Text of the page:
The charter of the company provided as follows : “Any policy of insurance issued by the Life Insurance Company of Virginia on the life of any person, expressed to be for the benefit of any married woman, whether the same be effected originally by herself or her husband, or by any other person, or whether the premiums thereafter be paid by herself or her husband or any other person as aforesaid, shall enure for her sole and separate use and benefit and that of her or husband's children, if any, as may be expressed in said policy, and shall be held by her free from the control or claim of her husband or his creditors, or of the person effecting the same and his creditors.” (Sec. 7.)

The application for this policy was made on behalf of the wife and children by Thomas L. Hume, who signed the same for them.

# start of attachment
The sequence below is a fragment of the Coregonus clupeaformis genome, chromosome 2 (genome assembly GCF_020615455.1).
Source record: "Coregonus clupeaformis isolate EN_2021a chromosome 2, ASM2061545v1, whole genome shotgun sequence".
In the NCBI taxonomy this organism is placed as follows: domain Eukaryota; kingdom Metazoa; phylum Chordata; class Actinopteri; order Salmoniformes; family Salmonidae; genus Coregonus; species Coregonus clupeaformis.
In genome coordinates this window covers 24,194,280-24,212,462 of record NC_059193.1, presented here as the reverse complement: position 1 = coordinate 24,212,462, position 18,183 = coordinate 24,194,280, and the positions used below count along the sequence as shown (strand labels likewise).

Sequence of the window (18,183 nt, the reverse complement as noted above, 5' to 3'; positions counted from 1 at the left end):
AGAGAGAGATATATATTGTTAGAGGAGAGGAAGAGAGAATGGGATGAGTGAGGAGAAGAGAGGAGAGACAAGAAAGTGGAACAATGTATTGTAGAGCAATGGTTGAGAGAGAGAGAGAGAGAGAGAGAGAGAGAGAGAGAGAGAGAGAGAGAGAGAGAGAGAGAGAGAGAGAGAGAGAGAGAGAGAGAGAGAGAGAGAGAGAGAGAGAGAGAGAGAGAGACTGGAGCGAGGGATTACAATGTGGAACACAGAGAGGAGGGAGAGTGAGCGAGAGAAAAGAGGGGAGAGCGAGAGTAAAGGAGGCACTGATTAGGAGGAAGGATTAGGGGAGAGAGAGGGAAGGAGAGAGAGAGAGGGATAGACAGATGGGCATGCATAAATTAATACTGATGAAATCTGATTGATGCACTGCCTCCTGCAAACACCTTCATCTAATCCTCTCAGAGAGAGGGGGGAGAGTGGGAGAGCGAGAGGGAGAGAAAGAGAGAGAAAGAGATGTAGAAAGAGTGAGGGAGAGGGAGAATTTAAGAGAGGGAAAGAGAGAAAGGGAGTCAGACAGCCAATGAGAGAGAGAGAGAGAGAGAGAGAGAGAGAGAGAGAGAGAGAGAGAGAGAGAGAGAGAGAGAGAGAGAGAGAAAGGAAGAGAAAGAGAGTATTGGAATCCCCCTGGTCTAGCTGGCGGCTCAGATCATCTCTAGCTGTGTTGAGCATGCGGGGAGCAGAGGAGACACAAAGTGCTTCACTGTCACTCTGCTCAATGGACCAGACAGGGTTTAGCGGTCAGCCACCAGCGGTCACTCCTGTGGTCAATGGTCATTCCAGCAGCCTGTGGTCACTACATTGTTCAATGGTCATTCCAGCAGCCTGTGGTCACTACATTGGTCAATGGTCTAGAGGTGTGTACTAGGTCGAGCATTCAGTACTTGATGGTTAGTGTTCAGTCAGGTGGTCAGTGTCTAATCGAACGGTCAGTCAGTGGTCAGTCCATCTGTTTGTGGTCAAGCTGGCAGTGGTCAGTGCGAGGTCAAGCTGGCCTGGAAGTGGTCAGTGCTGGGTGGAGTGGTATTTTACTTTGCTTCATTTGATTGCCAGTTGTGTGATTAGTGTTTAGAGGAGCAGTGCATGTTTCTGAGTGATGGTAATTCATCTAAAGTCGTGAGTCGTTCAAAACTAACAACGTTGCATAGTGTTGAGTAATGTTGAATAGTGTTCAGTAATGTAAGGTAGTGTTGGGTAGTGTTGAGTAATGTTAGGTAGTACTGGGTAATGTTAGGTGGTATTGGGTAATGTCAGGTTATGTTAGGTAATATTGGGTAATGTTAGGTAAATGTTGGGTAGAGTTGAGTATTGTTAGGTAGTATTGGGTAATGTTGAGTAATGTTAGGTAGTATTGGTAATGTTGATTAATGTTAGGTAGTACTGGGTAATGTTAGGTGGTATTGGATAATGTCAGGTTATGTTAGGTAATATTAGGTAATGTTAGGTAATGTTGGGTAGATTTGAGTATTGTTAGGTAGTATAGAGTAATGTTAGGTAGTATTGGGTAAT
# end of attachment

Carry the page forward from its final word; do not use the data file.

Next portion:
The premium of $230.89 was reduced by annual dividends of $34.71 to $196.18, which sum was regularly paid on the 23d of April, 1872, and each year thereafter, up to and including the 23d of April, 1881.

On the 28th of March, 1880, the Hartford Life and Annuity Company, of Hartford, Connecticut, issued five certificates of insurance upon the life of Thomas L. Hume, of $1,000 each, payable at Hartford, to his wife Annie G. Hume, if living, but otherwise to his legal representatives. Upon each of these certificates a premium of ten dollars was paid upon their issuance, amounting in all to $50, and thereafter certain other sums, amounting at the time of the death of Hume to $41.25.